Saakashvili’s allies also want to know who is financing his party and protests" />

Saakashvili – an agent of Putin? A reaction to accusations by the Ukrainian Prosecutor’s office

Saakashvili’s allies also want to know who is financing his party and protests

Georgian former President Mikheil Saakashvili flashes a victory sign after he was freed by his supporters in Kiev

Ukrainian President Petro Poroshenko commented today for the first time on Mikhail Saakashvili’s brief arrest. According to him, he is shocked by what happened in the center of Kiev.

“The army doesn’t hold the front in order for the enemy to operate deep in the rear. We are ignoring this crowd of Moscow-financed riff-raff, and I feel society’s support in this,” Poroshenko said.

What is Saakashvili accused of?

On 5 December in Kiev, employees of Ukraine’s Prosecutor General’s Office together with the Security Service detained former Georgian President Mikhail Saakashvili on the roof of an eight-story building on Kostelnaya Street. They were unable to take him as prisoner however, as his supporters blocked the law enforcement officers’ vehicle and released the former governor of the Odessa region.

Saakashvili is accused of aiding members of a criminal organization, as well as supporting criminal activities to damage the interests of the state. Ukraine’s Prosecutor General Yuriy Lutsenko presented audio and video recordings which he said prove that Saakashvili received over USD 300 thousand from Sergei Kurchenko. Kurchenko, a supporter of former President Viktor Yanukovych is now wanted by Ukrainian law enforcement agencies and hiding in Russia.

According to Lutsenko, law enforcement is ‘doing everything’ to get Saakashvili to appear before the organs of justice. The Prosecutor’s Office has declared Saakashvili a wanted man. As Lutsenko spoke of this, Saakashvili was a mere hundred meters away from him.

What evidence is there?

According to Lutsenko the Saakashvili case was investigated by the Ukrainian Security Service. Saakashvili and his associates’ phones were tapped. On one recording which the counterintelligence service listened to, investigators believe Saakashvili spoke to Sergei Kurchenko.

The Ukrainian Special Services recruited a man who was an intermediary between Saakashvili and Kurchenko. He was supposed to transfer money to one of Saakashvili’s allies, Severiru Dangadze, leader of a branch of Saakashvili’s ‘Movement of New Forces’ party.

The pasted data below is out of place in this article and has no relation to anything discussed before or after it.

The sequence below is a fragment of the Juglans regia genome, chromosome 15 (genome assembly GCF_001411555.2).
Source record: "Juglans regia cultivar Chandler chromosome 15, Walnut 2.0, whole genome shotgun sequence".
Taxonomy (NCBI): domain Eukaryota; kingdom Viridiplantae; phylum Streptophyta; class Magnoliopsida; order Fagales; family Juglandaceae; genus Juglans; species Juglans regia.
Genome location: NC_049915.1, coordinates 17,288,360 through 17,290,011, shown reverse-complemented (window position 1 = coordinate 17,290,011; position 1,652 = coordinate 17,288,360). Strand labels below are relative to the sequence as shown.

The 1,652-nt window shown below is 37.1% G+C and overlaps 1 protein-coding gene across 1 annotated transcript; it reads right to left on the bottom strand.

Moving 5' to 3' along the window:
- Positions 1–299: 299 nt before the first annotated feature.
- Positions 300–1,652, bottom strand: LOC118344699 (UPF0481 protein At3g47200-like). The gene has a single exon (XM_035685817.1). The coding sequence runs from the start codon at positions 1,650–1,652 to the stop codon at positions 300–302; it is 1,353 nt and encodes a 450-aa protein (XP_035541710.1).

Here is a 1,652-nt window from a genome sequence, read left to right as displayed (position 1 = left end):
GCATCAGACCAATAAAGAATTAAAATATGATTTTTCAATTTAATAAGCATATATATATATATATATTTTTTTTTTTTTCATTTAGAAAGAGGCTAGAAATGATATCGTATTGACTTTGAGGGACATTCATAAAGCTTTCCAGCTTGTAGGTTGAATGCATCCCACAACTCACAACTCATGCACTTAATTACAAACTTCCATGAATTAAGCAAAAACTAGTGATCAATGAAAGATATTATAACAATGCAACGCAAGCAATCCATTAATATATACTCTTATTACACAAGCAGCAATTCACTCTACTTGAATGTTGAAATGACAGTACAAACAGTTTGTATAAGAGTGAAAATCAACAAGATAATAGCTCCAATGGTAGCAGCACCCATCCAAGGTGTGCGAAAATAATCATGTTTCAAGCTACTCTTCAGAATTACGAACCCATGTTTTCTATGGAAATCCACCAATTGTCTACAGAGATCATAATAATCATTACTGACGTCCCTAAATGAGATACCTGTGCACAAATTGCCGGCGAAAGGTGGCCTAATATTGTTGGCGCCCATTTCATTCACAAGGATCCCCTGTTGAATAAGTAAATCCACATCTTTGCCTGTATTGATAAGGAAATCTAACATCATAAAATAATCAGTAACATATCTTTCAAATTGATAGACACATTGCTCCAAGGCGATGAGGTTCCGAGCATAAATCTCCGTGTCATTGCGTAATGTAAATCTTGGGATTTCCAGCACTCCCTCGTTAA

Lutsenko claims that Saakashvili received money from Kurchenko twice: first on 10 November and then again on 19 November. He has shown video recordings of these meetings, but the court still needs to prove their authenticity.

After receiving the information SBU detained Dangadze on 4 December. Late that night, a joint meeting between the SBU and the Prosecutor’s Office was held where they decided that they had had enough evidence to arrest Saakashvili. An operation was planned at the same meeting. Early in the morning of 5 December, special forces moved in on Saakashvili’s home.

The Ministry knew nothing about the operation. A source involved in the operation told Gromadsky that this was done to avoid any information leaks.

Saakashvili didn’t open his door. It took Special Forces about half an hour to break it down, but Saakashvili wasn’t inside. He had climbed out a window and onto the roof where he shouted to neighbors to call the police.

While events were unfolding on Kostelnaya Street, the Ukrainian Prosecutor General went to the Verkhovna Rada (Parliament) to present evidence against Saakashvili.

Lutsenko told deputies that they had detained two couriers who received one and a half million dollars from Kurchenko which was supposed to be delivered to Saakashvili supporters.

The Prosecutor General said that this money was intended to help Saakashvili organize protests, and in return he had to ensure the interests of one of Kurchenko’s criminal organizations.

Lutsenko also said that law enforcement agencies have records of Saakashvili supporters receiving half a million dollars from Russia (part of the promised one and a half million).

According to the Prosecutor General, special services controlled the transfer and recorded the numbers of the banknotes.

“We were able to eliminate the danger of the situation escalating to the point of bloodshed. I think the SBU should be thanked first and foremost for calming the streets of Kiev and neutralizing Moscow’s plan for a ‘Russian Winter’ in Kiev,” Lutsenko said.

What was the reaction to the accusations?

Saakashvili has adamantly denied the charges against him.